Which points to either good or bad market research, Germany is a huge sub-community.
Heh–I thought that maybe you’d be entitled to the first copy off the press!
Edit: nvm–just realized this is the O’Reilly book.
I live in the U.S. and got my copy around Jan 4th via Amazon. So far, I’ve gotten to chapter 16. I’ll probably share a more complete review once I finish.
My literal first impressions of “Programming Rust” is that it’s physically thicker than I expected for a first edition. In terms of actual content, I’m really enjoying it right now. The book does a good job at comprehensively introducing each feature of the language. For instance, the chapter on Iterator walks through almost all of the adapters and shows examples of each one at work. Speaking of examples, this book has a lot of diagrams and pictures in it! Probably my favorite things about it that I couldn’t get out of TRPL are the pictures of data structures (roughly) laid out in memory. The book is very visual and detailed, as a result I’ve been enjoying finding out about details of the language that I probably should know, but just never ended up learning. Best example of this would be the Utility Trait chapter that goes through all the weird traits that seem to be implemented for everything, but don’t obviously belong to the api of a well known std module like
sync. Traits like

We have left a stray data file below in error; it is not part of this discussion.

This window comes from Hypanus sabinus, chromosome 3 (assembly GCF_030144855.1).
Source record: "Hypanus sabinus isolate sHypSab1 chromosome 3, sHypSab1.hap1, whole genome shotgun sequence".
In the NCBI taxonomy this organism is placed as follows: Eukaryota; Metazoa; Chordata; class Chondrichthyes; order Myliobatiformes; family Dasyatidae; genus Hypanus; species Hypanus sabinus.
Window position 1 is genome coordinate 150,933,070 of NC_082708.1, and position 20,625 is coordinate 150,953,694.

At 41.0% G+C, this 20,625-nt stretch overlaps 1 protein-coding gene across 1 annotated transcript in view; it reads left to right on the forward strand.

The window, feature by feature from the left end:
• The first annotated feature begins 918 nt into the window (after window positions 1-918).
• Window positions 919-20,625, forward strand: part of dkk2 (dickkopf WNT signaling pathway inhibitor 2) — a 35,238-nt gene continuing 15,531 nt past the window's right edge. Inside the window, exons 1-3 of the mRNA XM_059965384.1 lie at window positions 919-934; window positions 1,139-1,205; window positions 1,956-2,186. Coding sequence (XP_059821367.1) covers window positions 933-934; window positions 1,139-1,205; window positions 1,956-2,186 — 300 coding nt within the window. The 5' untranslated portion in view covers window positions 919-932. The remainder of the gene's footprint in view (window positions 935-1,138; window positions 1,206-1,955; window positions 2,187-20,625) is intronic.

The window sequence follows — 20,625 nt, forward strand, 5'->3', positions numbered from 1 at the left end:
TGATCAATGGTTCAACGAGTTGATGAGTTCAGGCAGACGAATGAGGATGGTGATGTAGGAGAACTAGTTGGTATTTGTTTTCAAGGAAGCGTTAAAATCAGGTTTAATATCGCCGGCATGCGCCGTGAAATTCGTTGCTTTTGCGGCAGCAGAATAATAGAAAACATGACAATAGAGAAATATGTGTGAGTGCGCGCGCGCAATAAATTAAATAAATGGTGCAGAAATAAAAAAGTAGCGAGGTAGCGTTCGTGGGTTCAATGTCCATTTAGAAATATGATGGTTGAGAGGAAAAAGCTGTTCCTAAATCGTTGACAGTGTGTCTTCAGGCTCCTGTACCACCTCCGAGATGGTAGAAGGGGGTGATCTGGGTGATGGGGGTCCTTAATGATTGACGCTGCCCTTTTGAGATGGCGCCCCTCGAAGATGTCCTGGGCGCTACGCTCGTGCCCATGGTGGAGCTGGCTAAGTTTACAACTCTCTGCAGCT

Deref, etc. It walks through them all and explains why they’re useful. I also found the chapter on closures pretty helpful as it gives a good walk-through of
I’m somewhere between a beginner and an intermediate with Rust and I found this book to be a good review of the language for someone looking to call themselves an Intermediate. Much of it was stuff I already learned via either programming Rust on my own, reading parts of TRPL, and reading Stack Overflow answers. But even then, it filled a lot of holes in my understanding. Much of Rust’s online documentation is designed non-linearly around hyperlinks in some way, shape, or form, making it easy to casually perused, but unlikely to provide 100% coverage in understanding. It’s easy to get distracted and miss something. Programming Rust reveled many details about the language I just never got around to learning that I probably should have learned sooner. Stuff like the From and Into trait. It really helps that I’m actively working on a project right now, because every detail that the book teaches me is not so much a pedantic summary of a language feature, but more of a “Did You Know” discussion of the language - and I found myself discovering a lot of odd things that had clear practical value to my code in the immediate future.
The book is also quite funny and breaks up the long expanses of exposition with humorous examples and asides. As someone who doesn’t find reading textbooks to be the most electrifying form of reading, I found the timbre and tone of the book to be quite pleasant. The book was a cozy companion to my curiosity during the snow storm that hit the east coast early January.
The one thing it’s missing that other books of its ilk tend to include are mini-projects and exercises. Programming Rust has some cool projects at the beginning of the book, most notably the Mandelbrot set rendering program, but past that the book sticks to short code examples, tables, and diagrams. I’m not complaining (I love the diagrams!), but I felt I should point this out in case you find the utility of exercises important and/or like understanding concepts by tinkering with the code of a self-contained program. This is not the O’Reilly edition of Rust by Example.